Wednesday, December 16, 2009

"If you can’t explain it simply, you don’t understand it well enough." Albert Einstein

"We are what we repeatedly do. Excellence, then, is not an act, but a habit." Aristotle

"If I had asked my customers what they wanted, they would have said a faster horse." Henry Ford

Today's image: Moon For Masako by ~EvidencE~ Beautiful. Thank you for sharing.

The product is the marketing
Do things worth talking about

Gordon McLendon got it right. The Old Scotchman, one of the true wizards of 20th century wireless, gave his managers much wise counsel, including this precious gem: "Get people to talk about your radio station."

Long before business writers and marketing mavens first hit on the now vogue notion of "word of mouth" marketing, McLendon and company were holding multi-metro clinics on manufacturing buzz and taking it to the bank.

Today most broadcast managers are preoccupied (overwhelmed might be a more honest characterization) with the crush of daily affairs. The urgent is getting all the attention and in the process it's the important that is being neglected.

On the day job, in our work with radio, television and new media managers, we are witness to the production of outstanding results including some amazing, remarkable ROI. Without exception, those results are produced by starting with a single serious focus, an obsession with the product.

In our experience, these winning managers share attributes which set them apart from others, here now are four...

1. A mindset that encourages and rewards risk taking, appreciates failing faster as the secret sauce of innovation.

2. A respect for talent, a deep understanding that creativity is a renewable resource.

3. A daily dedication, a drive, which keeps them fresh, on fire and pathologically competitive.

4. They love and honor their craft. Accordingly, they have fun, consistently bring their A game, come to play and play to win. They do work that matters, things worth talking about.

Our best advice continues to be summarized in one simple declarative sentence...

"All that's important is what
comes out of the speakers
and on the screen(s),
everything else is a footnote."

Please allow me to again suggest that you read The Design of Business by Roger Martin [Amzn info]. Following are three paragraphs taken whole from that writing. My thanks to Roger Martin.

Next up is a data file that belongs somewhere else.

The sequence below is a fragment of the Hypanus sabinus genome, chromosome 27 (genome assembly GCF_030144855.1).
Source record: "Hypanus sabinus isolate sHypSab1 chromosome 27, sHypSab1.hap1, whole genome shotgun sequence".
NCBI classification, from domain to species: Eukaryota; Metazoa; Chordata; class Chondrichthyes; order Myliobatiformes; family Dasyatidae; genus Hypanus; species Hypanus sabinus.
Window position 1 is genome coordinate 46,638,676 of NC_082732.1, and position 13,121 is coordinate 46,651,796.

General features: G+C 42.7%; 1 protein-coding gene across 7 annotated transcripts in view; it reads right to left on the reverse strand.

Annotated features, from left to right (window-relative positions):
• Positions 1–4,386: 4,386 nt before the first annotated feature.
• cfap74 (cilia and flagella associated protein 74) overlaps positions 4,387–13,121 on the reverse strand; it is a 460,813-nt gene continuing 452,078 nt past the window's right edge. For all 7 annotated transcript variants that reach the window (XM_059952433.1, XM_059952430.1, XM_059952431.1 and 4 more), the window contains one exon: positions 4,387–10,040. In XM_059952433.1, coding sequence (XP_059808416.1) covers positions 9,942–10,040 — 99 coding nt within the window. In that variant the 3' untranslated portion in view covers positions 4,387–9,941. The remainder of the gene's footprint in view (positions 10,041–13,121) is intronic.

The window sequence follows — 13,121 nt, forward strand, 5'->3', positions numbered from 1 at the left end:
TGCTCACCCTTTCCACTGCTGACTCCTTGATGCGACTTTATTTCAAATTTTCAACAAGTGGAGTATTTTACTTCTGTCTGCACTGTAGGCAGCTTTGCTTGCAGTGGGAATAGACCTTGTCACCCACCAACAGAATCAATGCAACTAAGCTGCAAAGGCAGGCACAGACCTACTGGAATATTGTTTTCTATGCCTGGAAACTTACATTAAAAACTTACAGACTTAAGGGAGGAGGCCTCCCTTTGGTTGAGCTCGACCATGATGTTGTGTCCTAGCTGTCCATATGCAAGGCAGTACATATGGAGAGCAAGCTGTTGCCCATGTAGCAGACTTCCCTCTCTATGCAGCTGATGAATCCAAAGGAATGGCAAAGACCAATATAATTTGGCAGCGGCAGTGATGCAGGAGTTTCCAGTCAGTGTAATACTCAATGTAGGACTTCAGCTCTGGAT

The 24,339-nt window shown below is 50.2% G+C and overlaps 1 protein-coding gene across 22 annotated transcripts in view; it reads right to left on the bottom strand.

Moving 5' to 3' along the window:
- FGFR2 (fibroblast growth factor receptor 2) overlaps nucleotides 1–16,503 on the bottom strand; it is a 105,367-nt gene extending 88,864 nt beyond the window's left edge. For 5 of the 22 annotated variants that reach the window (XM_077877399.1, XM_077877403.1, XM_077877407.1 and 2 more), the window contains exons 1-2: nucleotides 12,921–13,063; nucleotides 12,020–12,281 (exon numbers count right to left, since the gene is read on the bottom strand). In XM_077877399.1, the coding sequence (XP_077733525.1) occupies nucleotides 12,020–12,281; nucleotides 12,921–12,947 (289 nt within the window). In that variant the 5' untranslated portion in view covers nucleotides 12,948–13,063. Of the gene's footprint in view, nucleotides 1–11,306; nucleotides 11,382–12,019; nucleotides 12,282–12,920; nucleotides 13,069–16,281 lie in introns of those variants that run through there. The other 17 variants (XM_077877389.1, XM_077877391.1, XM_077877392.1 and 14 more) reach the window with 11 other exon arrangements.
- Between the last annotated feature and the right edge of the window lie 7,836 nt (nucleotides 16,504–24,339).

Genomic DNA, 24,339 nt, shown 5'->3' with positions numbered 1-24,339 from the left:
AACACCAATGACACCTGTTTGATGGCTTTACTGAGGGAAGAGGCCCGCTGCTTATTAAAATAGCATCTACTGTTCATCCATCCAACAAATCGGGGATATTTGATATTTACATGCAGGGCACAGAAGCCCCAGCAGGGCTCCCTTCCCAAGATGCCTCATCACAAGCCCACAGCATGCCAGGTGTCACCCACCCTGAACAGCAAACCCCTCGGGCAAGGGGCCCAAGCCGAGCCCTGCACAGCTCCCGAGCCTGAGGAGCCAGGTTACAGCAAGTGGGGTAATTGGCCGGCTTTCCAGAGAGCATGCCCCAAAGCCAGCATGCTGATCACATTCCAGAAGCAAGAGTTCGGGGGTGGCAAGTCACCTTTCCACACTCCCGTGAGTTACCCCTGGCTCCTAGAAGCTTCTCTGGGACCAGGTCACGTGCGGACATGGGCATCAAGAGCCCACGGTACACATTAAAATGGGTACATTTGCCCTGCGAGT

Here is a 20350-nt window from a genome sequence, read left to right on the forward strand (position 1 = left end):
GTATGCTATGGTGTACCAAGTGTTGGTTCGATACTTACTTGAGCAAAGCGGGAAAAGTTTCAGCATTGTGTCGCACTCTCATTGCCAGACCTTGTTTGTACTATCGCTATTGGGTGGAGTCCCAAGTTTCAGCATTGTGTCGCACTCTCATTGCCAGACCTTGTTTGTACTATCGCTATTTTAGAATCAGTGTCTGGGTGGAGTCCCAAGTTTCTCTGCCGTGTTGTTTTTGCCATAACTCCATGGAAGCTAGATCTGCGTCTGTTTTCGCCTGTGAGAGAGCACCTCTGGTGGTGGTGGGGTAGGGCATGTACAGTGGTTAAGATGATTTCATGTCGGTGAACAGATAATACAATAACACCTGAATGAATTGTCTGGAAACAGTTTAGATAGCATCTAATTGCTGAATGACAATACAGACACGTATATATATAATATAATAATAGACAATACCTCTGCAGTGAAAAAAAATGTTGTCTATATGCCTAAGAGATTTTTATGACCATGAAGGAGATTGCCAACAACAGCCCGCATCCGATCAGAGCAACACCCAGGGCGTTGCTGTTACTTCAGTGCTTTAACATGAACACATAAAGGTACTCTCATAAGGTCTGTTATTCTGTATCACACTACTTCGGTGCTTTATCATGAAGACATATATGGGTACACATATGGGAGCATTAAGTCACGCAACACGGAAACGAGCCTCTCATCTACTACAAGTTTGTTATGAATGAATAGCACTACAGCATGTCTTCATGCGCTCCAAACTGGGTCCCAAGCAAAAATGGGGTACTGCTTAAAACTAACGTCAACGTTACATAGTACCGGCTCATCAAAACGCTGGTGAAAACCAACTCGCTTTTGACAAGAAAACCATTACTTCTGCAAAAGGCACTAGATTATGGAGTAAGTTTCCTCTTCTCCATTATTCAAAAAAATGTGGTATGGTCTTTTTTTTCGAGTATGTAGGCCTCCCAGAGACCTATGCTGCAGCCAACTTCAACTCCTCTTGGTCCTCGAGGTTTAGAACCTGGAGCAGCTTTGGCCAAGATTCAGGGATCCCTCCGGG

"Some contexts don't reward repetition, structuring, and planning that are the hallmarks of mastery. Those nonstandard contexts require the creation of a new approach or solution; they require originality. Originality demands a willingness to experiment, spontaneity in response to a novel situation, flexibility to change directions as information dictates, and responsiveness to opportunities as they present themselves, even if they're unexpected. Rooted as it is in experimentation, originality openly courts failure. It's important to become comfortable with the processes of trial and error and iterative prototyping, or you'll be tempted to focus on the less risky mode of mastery, to the exclusion of originality.

Mastery without originality becomes rote. The master who never tries to think in novel ways keeps seeing the same thing the same way. In this manner, mastery without originality becomes a cul-de-sac. By the same token, originality without mastery is flaky, if not entirely random. The power is in the combination."

Martin's thesis concerns combining proof-based analytical thinking with possibility-based abductive thinking (Charles Sanders Peirce's "third form of logic"). His writing makes the case for the advertising put forth in the subtitle of his book, "why design thinking is the next competitive advantage." At the end of his writing he offers this thought...

"As you grow more sure-footed and adept at maintaining the design thinker's balance, you will gain fluency in both the allusive poetry of intuitive discovery and the precise prose of analytical rigor."

Readers are leaders: - Best Books of 2009 - Top 10 Books: Business & Investing, here. AdAge - Book of Tens: 10 Books You Should Have Read in 2009 by Matt Kinsey, here.

Congrats & cheers: Uber-cool media entrepreneur Rob Barnett, Warren Chao and their hard-working, wicked sharp My Damn Channel gang, winners of the first ever New Media Minute Award of Excellence [more info]. Well deserved. (Stay tuned...these guys are just getting started.) Radio programming ace Scott Shannon named VP, Programming for group operator Citadel. If you're keeping score, that's day job number five for the exceptionally gifted Mr Shannon. His other gigs include hosting the highly rated WPLJ breakfast show where he also serves as PD. In his spare time Scott is the mid-day star of the True Oldies Channel where he again doubles up, serving with distinction as the net's chief creative officer and principal architect.

Bonus: Rethinking How Broadcast Media Uses Research by Tom Webster, here. Kudos, Tom. Seems to me we have a bunch of smart people preoccupied with study, comparative analysis, interpretation and serious discussion related to the old answers when they should, instead, bring intellectual rigor to a critical pursuit of discovery - finding the new questions. Roger Martin said something that relates here "...(the reliability-driven colleague) sees the future as the enemy and the past as a friend."

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